Name Date Observed Destination Park Brown Pelican 11/20/2009 Ft Lauderdale Port Everglades Little Blue Heron 11/20/2009 Ft Lauderdale Port Everglades Magnificent Frigatebird 11/20/2009 Ft Lauderdale Port Everglades Osprey 11/20/2009 Ft Lauderdale Port Everglades Ring-billed Gull 11/20/2009 Ft Lauderdale Port Everglades Royal Tern 11/20/2009 Ft Lauderdale Port Everglades Snowy Egret 11/20/2009 Ft Lauderdale Port Everglades Masked Booby 11/23/2009 Oranjestad At Sea 14:55 on 11/23 Brown Booby 11/23/2009 Oranjestad At Sea 15:52 on 11/23 Bank Swallow 11/23/2009 Oranjestad Bubali Bird Sanctuary Blue-winged Teal 11/23/2009 Oranjestad Bubali Bird Sanctuary Brown-throated Parakeet 11/23/2009 Oranjestad Bubali Bird Sanctuary Common Moorhen 11/23/2009 Oranjestad Bubali Bird Sanctuary Great Blue Heron 11/23/2009 Oranjestad Bubali Bird Sanctuary Great Egret 11/23/2009 Oranjestad Bubali Bird Sanctuary Green Heron 11/23/2009 Oranjestad Bubali Bird Sanctuary Neotropic Cormorant 11/23/2009 Oranjestad Bubali Bird Sanctuary Palm Warbler 11/23/2009 Oranjestad Bubali Bird Sanctuary Ruddy Turnstone 11/23/2009 Oranjestad Bubali Bird Sanctuary Sora 11/23/2009 Oranjestad Bubali Bird Sanctuary Tricolored Heron 11/23/2009 Oranjestad Bubali Bird Sanctuary Tropical Mockingbird 11/23/2009 Oranjestad Bubali Bird Sanctuary White-winged Dove 11/23/2009 Oranjestad Bubali Bird Sanctuary Black-faced Grassquit 11/23/2009 Oranjestad Port House Sparrow 11/23/2009 Oranjestad Port Black Vulture 11/24/2009 Cartagena Old Town Blue-and-yellow Macaw 11/24/2009 Cartagena Old Town Caribbean Martin 11/24/2009 Cartagena Old Town Great-tailed Grackle 11/24/2009 Cartagena Old Town Mottle-backed Elaenia 11/24/2009 Cartagena Old Town Red-crowned Woodpecker 11/24/2009 Cartagena Old Town Rufous-tailed Hummingbird 11/24/2009 Cartagena Old Town Turkey Vulture 11/24/2009 Cartagena Old Town Velvet-fronted Grackle 11/24/2009 Cartagena Old Town White-throated Kingbird 11/24/2009 Cartagena Old Town Common Tern 11/24/2009 Cartagena Port White-winged Swallow 11/24/2009 Cartagena Port American Kestrel 11/25/2009 Colon Panama Canal Ani 11/25/2009 Colon Panama Canal Black-mandibled Toucan 11/25/2009 Colon Panama Canal Crested Caracara 11/25/2009 Colon Panama Canal Fork-tailed Flycatcher 11/25/2009 Colon Panama Canal Keel-billed Toucan 11/25/2009 Colon Panama Canal Purple Martin 11/25/2009 Colon Panama Canal Reddish Egret 11/25/2009 Colon Panama Canal Red-lored Parrot 11/25/2009 Colon Panama Canal Ringed Kingfisher 11/25/2009 Colon Panama Canal Solitary Sandpiper 11/25/2009 Colon Panama Canal Tropical Kingbird 11/25/2009 Colon Panama Canal Yellow-headed Caracara 11/25/2009 Colon Panama Canal Acadian Flycatcher 11/26/2009 Puerto Limon Puerto Limon Blue-and-white Swallow 11/26/2009 Puerto Limon Puerto Limon Blue-black Grassquit 11/26/2009 Puerto Limon Puerto Limon Blue-black Grosbeak 11/26/2009 Puerto Limon Puerto Limon Blue-grey Tanager 11/26/2009 Puerto Limon Puerto Limon Bronze-tailed Plumeleteer 11/26/2009 Puerto Limon Puerto Limon Cattle Egret 11/26/2009 Puerto Limon Puerto Limon Clay-colored Thrush (Robin) 11/26/2009 Puerto Limon Puerto Limon Great Kiskadee 11/26/2009 Puerto Limon Puerto Limon Grey Plover (Black-bellied Plover) 11/26/2009 Puerto Limon Puerto Limon Grey-capped Flycatcher 11/26/2009 Puerto Limon Puerto Limon Groove-billed Ani 11/26/2009 Puerto Limon Puerto Limon Louisiana Waterthrush 11/26/2009 Puerto Limon Puerto Limon Montezuma Oropendola 11/26/2009 Puerto Limon Puerto Limon Northern Jacana 11/26/2009 Puerto Limon Puerto Limon Olive-backed Euphonia 11/26/2009 Puerto Limon Puerto Limon Pectoral Sandpiper 11/26/2009 Puerto Limon Puerto Limon Red-eyed Vireo 11/26/2009 Puerto Limon Puerto Limon Ruddy Ground-Dove 11/26/2009 Puerto Limon Puerto Limon Scarlet-rumped Tanager 11/26/2009 Puerto Limon Puerto Limon Semipalmated Plover 11/26/2009 Puerto Limon Puerto Limon Snail Kite 11/26/2009 Puerto Limon Puerto Limon Social Flycatcher 11/26/2009 Puerto Limon Puerto Limon Spotted Sandpiper 11/26/2009 Puerto Limon Puerto Limon Stripe-breasted Wren 11/26/2009 Puerto Limon Puerto Limon Summer Tanager 11/26/2009 Puerto Limon Puerto Limon Variable Seedeater 11/26/2009 Puerto Limon Puerto Limon Violaceous Trogon 11/26/2009 Puerto Limon Puerto Limon White-ringed Flycatcher 11/26/2009 Puerto Limon Puerto Limon White-winged Tanager 11/26/2009 Puerto Limon Puerto Limon Yellow-throated Vireo 11/26/2009 Puerto Limon Puerto Limon American Redstart 28-Nov Ocho Rios Ocho Rios Bananaquit 28-Nov Ocho Rios Ocho Rios Chestnut-bellied Cuckoo 28-Nov Ocho Rios Ocho Rios Common Ground-Dove 28-Nov Ocho Rios Ocho Rios Green-rumped Parrotlet 28-Nov Ocho Rios Ocho Rios Jamaican Becard 28-Nov Ocho Rios Ocho Rios Jamaican Crow 28-Nov Ocho Rios Ocho Rios Jamaican Euphonia 28-Nov Ocho Rios Ocho Rios Jamaican Lizard-Cuckoo 28-Nov Ocho Rios Ocho Rios Jamaican Olive-throated Parakeet 28-Nov Ocho Rios Ocho Rios Jamaican Oriole 28-Nov Ocho Rios Ocho Rios Stripe-headed Tanager 28-Nov Ocho Rios Ocho Rios Jamaican Vervain Hummingbird 28-Nov Ocho Rios Ocho Rios Jamaican Woodpecker 28-Nov Ocho Rios Ocho Rios Loggerhead Kingbird 28-Nov Ocho Rios Ocho Rios Northern Mockingbird 28-Nov Ocho Rios Ocho Rios Northern Potoo 28-Nov Ocho Rios Ocho Rios Orangequit 28-Nov Ocho Rios Ocho Rios Ostrich 28-Nov Ocho Rios Ocho Rios Prairie Warbler 28-Nov Ocho Rios Ocho Rios Red-billed Streamertail 28-Nov Ocho Rios Ocho Rios Red-tailed Hawk 28-Nov Ocho Rios Ocho Rios Sad Flycatcher 28-Nov Ocho Rios Ocho Rios White-chinned Thrush 28-Nov Ocho Rios Ocho Rios White-crowned Pigeon 28-Nov Ocho Rios Ocho Rios Zenaida Dove 28-Nov Ocho Rios Ocho Rios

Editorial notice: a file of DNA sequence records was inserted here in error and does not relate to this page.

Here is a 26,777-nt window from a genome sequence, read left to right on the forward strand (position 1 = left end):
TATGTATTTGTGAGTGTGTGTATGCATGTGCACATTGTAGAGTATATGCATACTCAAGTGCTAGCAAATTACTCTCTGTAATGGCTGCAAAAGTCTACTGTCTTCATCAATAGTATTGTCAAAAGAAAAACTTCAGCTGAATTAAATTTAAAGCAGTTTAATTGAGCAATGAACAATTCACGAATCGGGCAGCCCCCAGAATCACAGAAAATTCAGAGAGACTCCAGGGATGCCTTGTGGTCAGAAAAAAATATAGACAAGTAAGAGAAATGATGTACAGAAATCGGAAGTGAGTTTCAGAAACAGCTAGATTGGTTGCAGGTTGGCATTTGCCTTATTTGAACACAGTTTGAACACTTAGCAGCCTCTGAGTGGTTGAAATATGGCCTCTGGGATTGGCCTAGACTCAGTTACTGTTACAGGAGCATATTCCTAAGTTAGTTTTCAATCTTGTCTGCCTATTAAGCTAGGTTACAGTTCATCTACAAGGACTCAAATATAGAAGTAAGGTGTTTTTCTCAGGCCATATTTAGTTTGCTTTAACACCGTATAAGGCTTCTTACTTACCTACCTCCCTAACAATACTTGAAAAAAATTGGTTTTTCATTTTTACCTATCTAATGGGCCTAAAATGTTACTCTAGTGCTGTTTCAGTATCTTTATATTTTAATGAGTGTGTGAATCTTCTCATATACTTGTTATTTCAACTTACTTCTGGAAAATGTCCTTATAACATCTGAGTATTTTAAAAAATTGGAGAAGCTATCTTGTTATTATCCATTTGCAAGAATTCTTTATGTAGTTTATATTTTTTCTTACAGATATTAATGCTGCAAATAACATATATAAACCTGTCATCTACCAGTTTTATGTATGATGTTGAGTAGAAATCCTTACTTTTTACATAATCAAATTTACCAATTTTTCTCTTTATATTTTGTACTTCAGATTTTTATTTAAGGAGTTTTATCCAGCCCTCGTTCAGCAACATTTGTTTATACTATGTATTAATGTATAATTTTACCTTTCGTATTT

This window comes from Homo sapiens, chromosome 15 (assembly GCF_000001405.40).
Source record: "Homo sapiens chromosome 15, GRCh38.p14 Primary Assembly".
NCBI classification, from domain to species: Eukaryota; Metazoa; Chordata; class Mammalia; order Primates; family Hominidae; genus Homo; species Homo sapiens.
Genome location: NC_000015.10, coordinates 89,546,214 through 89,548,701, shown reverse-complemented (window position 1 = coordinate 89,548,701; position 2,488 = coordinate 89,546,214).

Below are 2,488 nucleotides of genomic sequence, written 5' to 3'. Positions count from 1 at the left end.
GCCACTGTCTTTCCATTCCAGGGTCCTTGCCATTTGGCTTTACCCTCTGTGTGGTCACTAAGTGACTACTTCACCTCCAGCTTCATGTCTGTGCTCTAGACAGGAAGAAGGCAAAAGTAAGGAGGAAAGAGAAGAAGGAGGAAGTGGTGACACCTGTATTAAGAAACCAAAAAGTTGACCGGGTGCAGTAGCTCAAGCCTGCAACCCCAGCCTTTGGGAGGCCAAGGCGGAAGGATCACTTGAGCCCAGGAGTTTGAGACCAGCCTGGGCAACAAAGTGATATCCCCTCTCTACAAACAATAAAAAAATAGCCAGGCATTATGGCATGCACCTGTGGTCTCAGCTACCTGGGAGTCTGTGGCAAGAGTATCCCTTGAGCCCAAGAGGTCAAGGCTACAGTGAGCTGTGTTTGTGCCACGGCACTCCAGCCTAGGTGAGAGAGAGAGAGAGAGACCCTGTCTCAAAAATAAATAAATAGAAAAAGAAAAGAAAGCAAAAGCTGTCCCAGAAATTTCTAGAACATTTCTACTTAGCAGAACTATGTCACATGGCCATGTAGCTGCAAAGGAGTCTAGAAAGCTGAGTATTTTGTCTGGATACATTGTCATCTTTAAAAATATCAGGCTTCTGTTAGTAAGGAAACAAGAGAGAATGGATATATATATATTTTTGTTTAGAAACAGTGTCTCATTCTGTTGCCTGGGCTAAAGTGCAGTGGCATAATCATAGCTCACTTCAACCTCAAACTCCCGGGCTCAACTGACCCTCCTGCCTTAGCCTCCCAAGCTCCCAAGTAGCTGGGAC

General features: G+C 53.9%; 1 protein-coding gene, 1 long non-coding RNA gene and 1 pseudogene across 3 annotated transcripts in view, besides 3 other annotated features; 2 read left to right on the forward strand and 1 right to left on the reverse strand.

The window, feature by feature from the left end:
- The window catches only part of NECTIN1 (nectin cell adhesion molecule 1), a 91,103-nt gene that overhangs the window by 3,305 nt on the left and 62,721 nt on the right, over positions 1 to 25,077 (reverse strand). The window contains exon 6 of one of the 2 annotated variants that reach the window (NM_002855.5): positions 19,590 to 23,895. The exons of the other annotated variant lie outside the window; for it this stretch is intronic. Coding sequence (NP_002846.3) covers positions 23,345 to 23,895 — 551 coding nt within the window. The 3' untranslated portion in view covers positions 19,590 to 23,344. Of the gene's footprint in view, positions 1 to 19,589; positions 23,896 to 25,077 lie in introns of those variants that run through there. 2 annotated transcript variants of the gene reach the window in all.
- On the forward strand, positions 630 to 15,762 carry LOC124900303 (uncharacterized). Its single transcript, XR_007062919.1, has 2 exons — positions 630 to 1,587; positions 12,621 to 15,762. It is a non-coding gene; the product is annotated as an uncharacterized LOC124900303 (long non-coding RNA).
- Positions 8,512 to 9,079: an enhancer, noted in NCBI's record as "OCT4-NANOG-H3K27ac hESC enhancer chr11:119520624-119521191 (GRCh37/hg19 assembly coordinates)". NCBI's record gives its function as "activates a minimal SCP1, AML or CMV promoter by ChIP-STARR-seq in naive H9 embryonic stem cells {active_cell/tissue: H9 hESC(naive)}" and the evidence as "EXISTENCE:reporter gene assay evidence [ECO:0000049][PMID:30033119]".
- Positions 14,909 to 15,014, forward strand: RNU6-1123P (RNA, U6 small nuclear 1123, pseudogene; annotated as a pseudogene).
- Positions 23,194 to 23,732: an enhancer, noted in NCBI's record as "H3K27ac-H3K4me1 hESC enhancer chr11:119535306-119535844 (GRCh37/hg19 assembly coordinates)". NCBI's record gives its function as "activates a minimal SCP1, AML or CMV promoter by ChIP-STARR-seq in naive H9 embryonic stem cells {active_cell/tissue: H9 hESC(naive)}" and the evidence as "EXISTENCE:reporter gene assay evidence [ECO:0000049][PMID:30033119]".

Carl & Wilma Ball firstname.lastname@example.org Read Less